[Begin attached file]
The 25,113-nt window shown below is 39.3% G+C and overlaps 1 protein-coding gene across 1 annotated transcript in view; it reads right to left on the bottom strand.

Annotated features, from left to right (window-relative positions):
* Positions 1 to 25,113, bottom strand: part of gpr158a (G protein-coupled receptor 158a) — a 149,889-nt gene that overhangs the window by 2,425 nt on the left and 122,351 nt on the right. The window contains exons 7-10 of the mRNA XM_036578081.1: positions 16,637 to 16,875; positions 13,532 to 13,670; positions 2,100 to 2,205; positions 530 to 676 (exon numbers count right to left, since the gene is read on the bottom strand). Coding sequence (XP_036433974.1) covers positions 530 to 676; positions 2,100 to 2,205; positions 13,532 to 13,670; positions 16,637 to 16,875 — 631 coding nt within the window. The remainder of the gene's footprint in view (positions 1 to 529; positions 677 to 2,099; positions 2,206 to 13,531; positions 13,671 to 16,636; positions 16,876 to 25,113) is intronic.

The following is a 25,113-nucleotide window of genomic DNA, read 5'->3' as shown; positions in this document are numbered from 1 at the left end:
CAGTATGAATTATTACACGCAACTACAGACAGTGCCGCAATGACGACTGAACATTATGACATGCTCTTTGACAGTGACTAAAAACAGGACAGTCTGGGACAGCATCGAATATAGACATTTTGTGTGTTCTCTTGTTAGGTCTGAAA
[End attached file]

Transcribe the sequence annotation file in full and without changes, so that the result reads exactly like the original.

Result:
The 25,113-nt window shown below is 39.3% G+C and overlaps 1 protein-coding gene across 1 annotated transcript in view; it reads right to left on the bottom strand.

Annotated features, from left to right (window-relative positions):
* Positions 1 to 25,113, bottom strand: part of gpr158a (G protein-coupled receptor 158a) — a 149,889-nt gene that overhangs the window by 2,425 nt on the left and 122,351 nt on the right. The window contains exons 7-10 of the mRNA XM_036578081.1: positions 16,637 to 16,875; positions 13,532 to 13,670; positions 2,100 to 2,205; positions 530 to 676 (exon numbers count right to left, since the gene is read on the bottom strand). Coding sequence (XP_036433974.1) covers positions 530 to 676; positions 2,100 to 2,205; positions 13,532 to 13,670; positions 16,637 to 16,875 — 631 coding nt within the window. The remainder of the gene's footprint in view (positions 1 to 529; positions 677 to 2,099; positions 2,206 to 13,531; positions 13,671 to 16,636; positions 16,876 to 25,113) is intronic.

The following is a 25,113-nucleotide window of genomic DNA, read 5'->3' as shown; positions in this document are numbered from 1 at the left end:
CAGTATGAATTATTACACGCAACTACAGACAGTGCCGCAATGACGACTGAACATTATGACATGCTCTTTGACAGTGACTAAAAACAGGACAGTCTGGGACAGCATCGAATATAGACATTTTGTGTGTTCTCTTGTTAGGTCTGAAA